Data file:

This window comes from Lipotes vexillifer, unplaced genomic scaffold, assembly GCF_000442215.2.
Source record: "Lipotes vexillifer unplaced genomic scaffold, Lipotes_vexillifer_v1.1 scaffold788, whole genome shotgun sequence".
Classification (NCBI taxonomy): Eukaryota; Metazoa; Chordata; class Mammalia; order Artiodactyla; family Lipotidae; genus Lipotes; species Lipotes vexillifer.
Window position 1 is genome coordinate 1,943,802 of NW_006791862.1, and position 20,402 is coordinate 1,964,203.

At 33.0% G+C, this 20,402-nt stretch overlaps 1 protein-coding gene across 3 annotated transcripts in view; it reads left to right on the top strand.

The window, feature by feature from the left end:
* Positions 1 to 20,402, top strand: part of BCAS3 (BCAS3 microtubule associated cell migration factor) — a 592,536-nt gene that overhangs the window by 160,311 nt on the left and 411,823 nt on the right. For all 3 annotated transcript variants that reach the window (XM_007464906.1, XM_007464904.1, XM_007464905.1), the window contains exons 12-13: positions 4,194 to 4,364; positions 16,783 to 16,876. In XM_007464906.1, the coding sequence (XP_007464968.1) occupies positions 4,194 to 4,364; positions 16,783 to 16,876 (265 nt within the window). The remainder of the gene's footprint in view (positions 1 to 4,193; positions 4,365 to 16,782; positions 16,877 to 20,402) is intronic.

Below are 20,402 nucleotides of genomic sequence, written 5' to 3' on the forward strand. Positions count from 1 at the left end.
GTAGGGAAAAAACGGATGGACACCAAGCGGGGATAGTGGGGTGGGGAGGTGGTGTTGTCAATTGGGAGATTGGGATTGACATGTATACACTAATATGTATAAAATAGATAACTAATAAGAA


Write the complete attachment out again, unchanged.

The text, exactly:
This window comes from Lipotes vexillifer, unplaced genomic scaffold, assembly GCF_000442215.2.
Source record: "Lipotes vexillifer unplaced genomic scaffold, Lipotes_vexillifer_v1.1 scaffold788, whole genome shotgun sequence".
Classification (NCBI taxonomy): Eukaryota; Metazoa; Chordata; class Mammalia; order Artiodactyla; family Lipotidae; genus Lipotes; species Lipotes vexillifer.
Window position 1 is genome coordinate 1,943,802 of NW_006791862.1, and position 20,402 is coordinate 1,964,203.

At 33.0% G+C, this 20,402-nt stretch overlaps 1 protein-coding gene across 3 annotated transcripts in view; it reads left to right on the top strand.

The window, feature by feature from the left end:
* Positions 1 to 20,402, top strand: part of BCAS3 (BCAS3 microtubule associated cell migration factor) — a 592,536-nt gene that overhangs the window by 160,311 nt on the left and 411,823 nt on the right. For all 3 annotated transcript variants that reach the window (XM_007464906.1, XM_007464904.1, XM_007464905.1), the window contains exons 12-13: positions 4,194 to 4,364; positions 16,783 to 16,876. In XM_007464906.1, the coding sequence (XP_007464968.1) occupies positions 4,194 to 4,364; positions 16,783 to 16,876 (265 nt within the window). The remainder of the gene's footprint in view (positions 1 to 4,193; positions 4,365 to 16,782; positions 16,877 to 20,402) is intronic.

Below are 20,402 nucleotides of genomic sequence, written 5' to 3' on the forward strand. Positions count from 1 at the left end.
GTAGGGAAAAAACGGATGGACACCAAGCGGGGATAGTGGGGTGGGGAGGTGGTGTTGTCAATTGGGAGATTGGGATTGACATGTATACACTAATATGTATAAAATAGATAACTAATAAGAA